Monitoring arid and semiarid rangelands of South America: the MARAS database.
We present in SCIDATA the MARAS database on vegetation and soils of Patagonia, a region that spans close to 70 M hectares and retains one of the world´s largest remaining natural rangelands. Manuals and database code are included, as they may be useful for other dryland monitoring efforts.
Patagonia, in the southern tip of South America, includes iconic landscapes in high-rainfall areas covered in glaciers and southern beech forests, but it is mostly a dryland created at the rain shadow of massive Andes, where westerly winds discharge humidity. Dwarf Nassauvia xerophitic shrubs, Festuca and Stipa tussock grasslands in the south and taller shrublands of Larrea in the north cover the extense arid plateaus from the Andes to the Atlantic Ocean. Only about 0.2 M people with livelihoods mostly related to sheep, goat and cattle grazing inhabit this vast region. Large expanses of once-productive sheep land is now vacant and mostly grazed by native guanacos.
In the early 2000`s we decided that a base line of soil and vegetation and a protocol to monitor future changes in this dryland. As in other perennial-dominated ranglands, degradation and recovery are extremely slow in Patagonia and methods suitable to detect small changes over long time frames were needed. Other monitoring sytems were explored, including WARMS and AUS plots-Tern (Australia), EPES-BIOCOM (Spain) and Jornada System (USA). We finally settled with a protocol that combines well-proven international methods.
The result was the MARAS (Spanish acronym for “Monitoreo Ambiental de Zonas Áridas y Semiaridas” or “Environmental Monitoring of Arid and Semiarid Regions” in English) network, a field-based system that includes 426 monitoring plots 270 of which have been reassesed after about five years. Six patagonian scientific teams have worked hard over 15 years to procuce it, funded initially by Global Environmental Funds (GEF Patagonia Project UNEP -PNUD ARG 07/G35) and subsequently from other government resources that kept the system working. The Chilean INIA (Instituto Nacional de Investigaciones Agropecuarias) team joined the project in 2013 and the Laboratorio de Ecología de Zonas Áridas y Cambio Global of the University of Alicante, Spain joined in 2014. No monitoring plots are placed in Spain yet, but this international group has greatly benefited with a global perspective and has produced multiple research papers with MARAS data and provided postgraduate studies for our technicians.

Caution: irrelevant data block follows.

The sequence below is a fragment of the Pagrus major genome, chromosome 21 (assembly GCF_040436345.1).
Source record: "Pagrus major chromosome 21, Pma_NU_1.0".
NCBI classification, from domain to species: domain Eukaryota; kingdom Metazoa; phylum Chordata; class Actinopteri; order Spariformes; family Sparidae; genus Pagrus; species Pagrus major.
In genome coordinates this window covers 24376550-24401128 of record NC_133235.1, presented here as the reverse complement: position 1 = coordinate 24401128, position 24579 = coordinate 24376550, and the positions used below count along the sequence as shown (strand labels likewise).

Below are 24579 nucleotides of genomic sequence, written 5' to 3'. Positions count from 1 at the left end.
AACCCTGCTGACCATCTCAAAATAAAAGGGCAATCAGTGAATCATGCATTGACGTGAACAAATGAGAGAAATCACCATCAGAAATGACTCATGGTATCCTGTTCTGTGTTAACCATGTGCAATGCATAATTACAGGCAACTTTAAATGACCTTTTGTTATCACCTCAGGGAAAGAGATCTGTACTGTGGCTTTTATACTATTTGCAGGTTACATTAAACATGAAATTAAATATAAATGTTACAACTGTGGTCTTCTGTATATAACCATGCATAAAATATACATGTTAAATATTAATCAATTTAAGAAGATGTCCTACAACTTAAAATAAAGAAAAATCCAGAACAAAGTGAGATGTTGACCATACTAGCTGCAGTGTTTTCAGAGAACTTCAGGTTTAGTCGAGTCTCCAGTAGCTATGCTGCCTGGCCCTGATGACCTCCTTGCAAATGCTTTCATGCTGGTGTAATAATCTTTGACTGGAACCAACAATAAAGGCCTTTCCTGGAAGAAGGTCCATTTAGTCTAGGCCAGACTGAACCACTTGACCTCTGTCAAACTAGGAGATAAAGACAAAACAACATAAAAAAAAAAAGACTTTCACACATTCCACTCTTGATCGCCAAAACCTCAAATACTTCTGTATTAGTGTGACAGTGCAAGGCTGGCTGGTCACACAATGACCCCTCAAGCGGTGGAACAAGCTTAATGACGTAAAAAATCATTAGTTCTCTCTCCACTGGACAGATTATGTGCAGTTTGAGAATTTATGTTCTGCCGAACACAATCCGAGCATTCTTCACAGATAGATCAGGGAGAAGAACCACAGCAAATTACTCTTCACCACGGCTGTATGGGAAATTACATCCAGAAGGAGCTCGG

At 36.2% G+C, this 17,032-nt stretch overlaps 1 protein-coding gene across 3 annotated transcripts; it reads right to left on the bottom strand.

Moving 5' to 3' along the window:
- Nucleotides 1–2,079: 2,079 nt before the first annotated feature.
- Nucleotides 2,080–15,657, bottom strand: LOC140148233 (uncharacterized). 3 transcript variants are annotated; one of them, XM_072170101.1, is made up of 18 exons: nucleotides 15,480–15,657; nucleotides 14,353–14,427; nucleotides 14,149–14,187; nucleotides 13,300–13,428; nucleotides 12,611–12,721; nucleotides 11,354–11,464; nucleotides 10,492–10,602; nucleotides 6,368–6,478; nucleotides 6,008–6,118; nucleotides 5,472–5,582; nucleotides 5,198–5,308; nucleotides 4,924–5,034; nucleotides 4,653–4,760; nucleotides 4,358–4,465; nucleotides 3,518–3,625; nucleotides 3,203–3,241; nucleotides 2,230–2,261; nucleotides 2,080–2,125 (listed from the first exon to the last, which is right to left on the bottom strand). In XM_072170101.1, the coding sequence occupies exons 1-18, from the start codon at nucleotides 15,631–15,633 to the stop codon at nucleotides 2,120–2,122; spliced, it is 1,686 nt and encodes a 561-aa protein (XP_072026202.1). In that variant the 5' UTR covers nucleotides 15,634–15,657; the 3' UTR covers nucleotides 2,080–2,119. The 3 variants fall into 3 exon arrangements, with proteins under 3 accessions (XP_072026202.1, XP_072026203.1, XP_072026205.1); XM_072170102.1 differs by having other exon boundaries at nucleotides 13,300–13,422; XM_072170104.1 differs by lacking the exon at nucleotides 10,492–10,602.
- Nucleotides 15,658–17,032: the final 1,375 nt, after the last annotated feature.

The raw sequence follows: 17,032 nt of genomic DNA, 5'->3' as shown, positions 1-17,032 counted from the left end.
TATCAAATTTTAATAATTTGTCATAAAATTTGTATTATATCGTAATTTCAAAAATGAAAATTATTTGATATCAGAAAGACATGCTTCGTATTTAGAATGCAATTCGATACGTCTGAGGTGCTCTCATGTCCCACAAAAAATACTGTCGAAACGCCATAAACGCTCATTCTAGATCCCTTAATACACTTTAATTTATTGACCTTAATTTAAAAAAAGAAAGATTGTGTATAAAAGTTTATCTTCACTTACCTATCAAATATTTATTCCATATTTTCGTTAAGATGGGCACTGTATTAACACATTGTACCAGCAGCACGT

Information and photographs in MARAS are freely available under a Creative Commons license. You can check this database in https://maras.inta.gob.ar/portal/app/index.php a spanish –languaje portal that transalates accurately with most web browsers. The database with open software and the code is freely provided for programmers interested in modifying it for further uses. SCIDATA Data descriptor provides information on location, climate, grazing, cover, diversity, land function, and patch structure. Superficial soil samples analysis is also shown including values of pH, conductivity, organic C, N and texture. Error and detectable change analyisis of these measurements is also analyzed.
The MARAS data and protocol provides a interpret changes in “slow” variables that have lengthy turnover times. You may find it useful for a wide variety of regional or global floristic, ecological and biogeographic studies. Farm managers have used it to compare effects of different grazing systems and in certification schemes such as sustainable management. Gold mining industry and large-scale hydroelectric projects are using MARAS monitoring plots to certify that their activities do not harm surrounding vegetation. Governments get data to fulfill monitoring requirements of UN convention to Combat Desertification (UNCCD) and related conventions, the United Nations Framework Convention on Climate Change (UNFCCC) and the Convention on Biological Diversity (CBD). Therefore, both the MARAS data and method is of interest to scientists, administrators and land managers alike, and may be an alternative to those aiming to setup ecosystem monitoring programs in other drylands worldwide.